Chlamydia and Infertility - Discussing the Connection
Are you wondering about the Chlamydia and infertility connection?
Chlamydia is the most common sexually transmitted infection (STI) in the US and is caused by a group of bacteria known as Chlamydia trachomatis. It is estimated that nearly 3 million (both men and women) Americans are infected each year.
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A note about Chlamydia and Infertility - Discussing the Connection
In natural health and healing, we believe in holistic health and healing, as we realize that different parts of the human body are highly interlinked, often beyond Man's understanding. We also believe that the body has the ability to heal itself of any disease, even supposedly incurable diseases.
In order to do so, the body needs the support of some basic dietary and lifestyle good health habits, such as a full body detox and a proper understanding and application of nutrition. No matter how remote or unrelated a health condition may seem, these fundamental health steps will greatly magnify the effects and benefits of any of our health-promoting efforts, including the use of specific natural health remedies.
While 75% of all women and 50% of all men infected with Chlamydia have no symptoms of the ailment, when they do present signs, it is generally within 1 to 3 weeks after exposure.
Women experiencing symptoms might have a vaginal discharge that is not normal or burning while urinating. Even spreading from the cervix to the fallopian tubes, most women exhibit no signs of the infection, while others have both lower abdominal or lower back pain, nausea and / or fever, experience painful intercourse, or have between menstrual bleeding.
So how does the Chlamydia and infertility link come in?
In women, pelvic inflammatory disease (PID) is one of the most serious consequences of the Chlamydia infection. This takes place when the bacterial infection moves into the upper reproductive tract. The surrounding areas of the uterus and fallopian tubes can become swollen, filled with pus, or even scarred. PID can generally be treated with antibiotics and / or an anti-inflammatory medication, although surgery is sometimes required.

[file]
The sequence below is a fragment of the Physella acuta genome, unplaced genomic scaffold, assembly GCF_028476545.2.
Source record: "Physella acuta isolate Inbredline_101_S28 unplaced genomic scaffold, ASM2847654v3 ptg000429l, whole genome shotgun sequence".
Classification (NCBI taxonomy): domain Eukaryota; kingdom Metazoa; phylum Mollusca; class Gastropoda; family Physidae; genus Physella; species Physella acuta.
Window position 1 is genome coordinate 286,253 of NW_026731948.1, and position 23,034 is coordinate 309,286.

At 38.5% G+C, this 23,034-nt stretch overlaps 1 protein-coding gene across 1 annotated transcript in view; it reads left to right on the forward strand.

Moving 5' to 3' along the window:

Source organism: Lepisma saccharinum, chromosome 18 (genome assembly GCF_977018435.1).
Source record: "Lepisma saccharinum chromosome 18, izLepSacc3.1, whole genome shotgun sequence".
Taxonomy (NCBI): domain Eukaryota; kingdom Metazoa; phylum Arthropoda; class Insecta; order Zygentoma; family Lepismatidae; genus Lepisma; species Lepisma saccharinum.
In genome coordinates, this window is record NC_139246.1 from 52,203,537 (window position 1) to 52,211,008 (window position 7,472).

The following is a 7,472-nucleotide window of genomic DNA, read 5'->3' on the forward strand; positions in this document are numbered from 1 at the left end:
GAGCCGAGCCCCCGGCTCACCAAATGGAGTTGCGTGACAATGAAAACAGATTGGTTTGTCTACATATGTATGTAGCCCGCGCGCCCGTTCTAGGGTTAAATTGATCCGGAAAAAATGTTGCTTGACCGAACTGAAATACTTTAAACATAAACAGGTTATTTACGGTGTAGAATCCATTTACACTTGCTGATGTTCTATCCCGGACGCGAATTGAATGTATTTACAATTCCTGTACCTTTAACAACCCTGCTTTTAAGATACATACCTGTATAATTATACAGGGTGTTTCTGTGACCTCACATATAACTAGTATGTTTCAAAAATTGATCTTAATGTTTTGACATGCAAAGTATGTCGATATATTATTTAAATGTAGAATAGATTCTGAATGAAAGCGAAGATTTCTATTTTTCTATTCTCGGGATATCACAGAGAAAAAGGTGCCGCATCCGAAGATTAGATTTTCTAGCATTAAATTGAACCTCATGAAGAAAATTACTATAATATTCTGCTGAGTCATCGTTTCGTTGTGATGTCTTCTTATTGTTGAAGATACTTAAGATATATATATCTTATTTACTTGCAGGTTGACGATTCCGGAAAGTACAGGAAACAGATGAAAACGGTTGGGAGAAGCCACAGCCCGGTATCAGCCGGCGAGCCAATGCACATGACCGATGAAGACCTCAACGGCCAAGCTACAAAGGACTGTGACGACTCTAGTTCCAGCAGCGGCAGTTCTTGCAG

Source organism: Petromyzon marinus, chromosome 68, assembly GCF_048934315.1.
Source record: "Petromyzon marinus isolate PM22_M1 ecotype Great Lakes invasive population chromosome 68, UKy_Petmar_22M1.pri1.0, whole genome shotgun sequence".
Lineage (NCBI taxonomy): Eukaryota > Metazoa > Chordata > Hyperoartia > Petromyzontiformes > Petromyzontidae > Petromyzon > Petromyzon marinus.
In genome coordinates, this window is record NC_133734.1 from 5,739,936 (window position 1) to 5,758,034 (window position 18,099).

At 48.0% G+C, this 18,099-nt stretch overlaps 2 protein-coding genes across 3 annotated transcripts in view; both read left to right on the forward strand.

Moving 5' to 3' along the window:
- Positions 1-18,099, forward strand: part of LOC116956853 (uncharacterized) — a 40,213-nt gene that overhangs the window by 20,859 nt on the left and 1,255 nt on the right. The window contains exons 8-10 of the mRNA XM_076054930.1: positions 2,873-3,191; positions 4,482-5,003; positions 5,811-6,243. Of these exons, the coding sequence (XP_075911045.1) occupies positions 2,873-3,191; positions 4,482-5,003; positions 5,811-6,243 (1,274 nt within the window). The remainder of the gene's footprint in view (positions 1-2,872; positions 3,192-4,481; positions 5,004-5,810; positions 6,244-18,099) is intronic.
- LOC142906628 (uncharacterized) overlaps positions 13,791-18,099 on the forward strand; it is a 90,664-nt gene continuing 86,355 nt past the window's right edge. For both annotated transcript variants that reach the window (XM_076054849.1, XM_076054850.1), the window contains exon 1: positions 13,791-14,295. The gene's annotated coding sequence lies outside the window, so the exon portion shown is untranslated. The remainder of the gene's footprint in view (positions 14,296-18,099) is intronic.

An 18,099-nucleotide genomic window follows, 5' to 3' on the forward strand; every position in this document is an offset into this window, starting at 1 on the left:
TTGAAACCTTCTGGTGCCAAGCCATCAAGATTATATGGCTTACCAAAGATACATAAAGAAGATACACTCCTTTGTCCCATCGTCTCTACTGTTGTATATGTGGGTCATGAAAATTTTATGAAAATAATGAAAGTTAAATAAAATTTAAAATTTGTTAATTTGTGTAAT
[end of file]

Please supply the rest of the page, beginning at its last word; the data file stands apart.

And the Chlamydia and infertility connection occurs here because PID is the number one cause of preventable infertility in the US, and while an episode of the infection is cleared up relatively easily, each episode a woman subsequently experiences increases the risk of her becoming infertile. PID is also associated with ectopic pregnancy (pregnancy occurring in fallopian tubes rather than the uterus) or chronic pelvic pain. Though rare, even death can occur.
There's more to the Chlamydia and infertility connection.
An untreated infection spreading into the fallopian tubes can result in the tubes becoming blocked at the ends. The developing scar tissue around the tubes of this condition, known as hydrosalpinx, makes it difficult for the egg to enter the tube at the time of ovulation, again resulting in the inability to conceive.
Chlamydia can be detected by first taking a swab of the cervix, then testing it for the infection's DNA. Just because there are elevated levels of the bacteria in the cervix does not necessarily mean an active case of Chlamydia is in progress, but it does mean that there was exposure, and with exposure comes possibility. In many cases (about 45% of the time), the infection can be cleared up with a diet and lifestyle change to boost the immune system's optimal function, and in these cases, there is less risk of tubal damage.
In addition, there is a Chlamydia and infertility link in men, too.
Untreated Chlamydia infections in men can also be problematic, leading to a condition called epididymitis. This is an infection of the tubes in the testicles, where the sperm is stored to mature. With this condition, men can experience definite symptoms such as atrophy (wasting away) or the shrinking of the infected testicle. It can also lead to abscesses (pus-filled lesions) in the scrotum which will, if left untreated, lead to infertility.
Chlamydia in both sexes can be easily treated with antibiotics; and in the case of a couple, both parties should be tested as well as treated. They should abstain from sexual intercourse until treatment has been completed.
In short, to prevent the Chlamydia and infertility connection from taking root, it is a good idea to ensure that the former is properly treated.
Having read about Chlamydia and infertility, you learn more about these conditions by reading the related articles and pages on the rest of this website.
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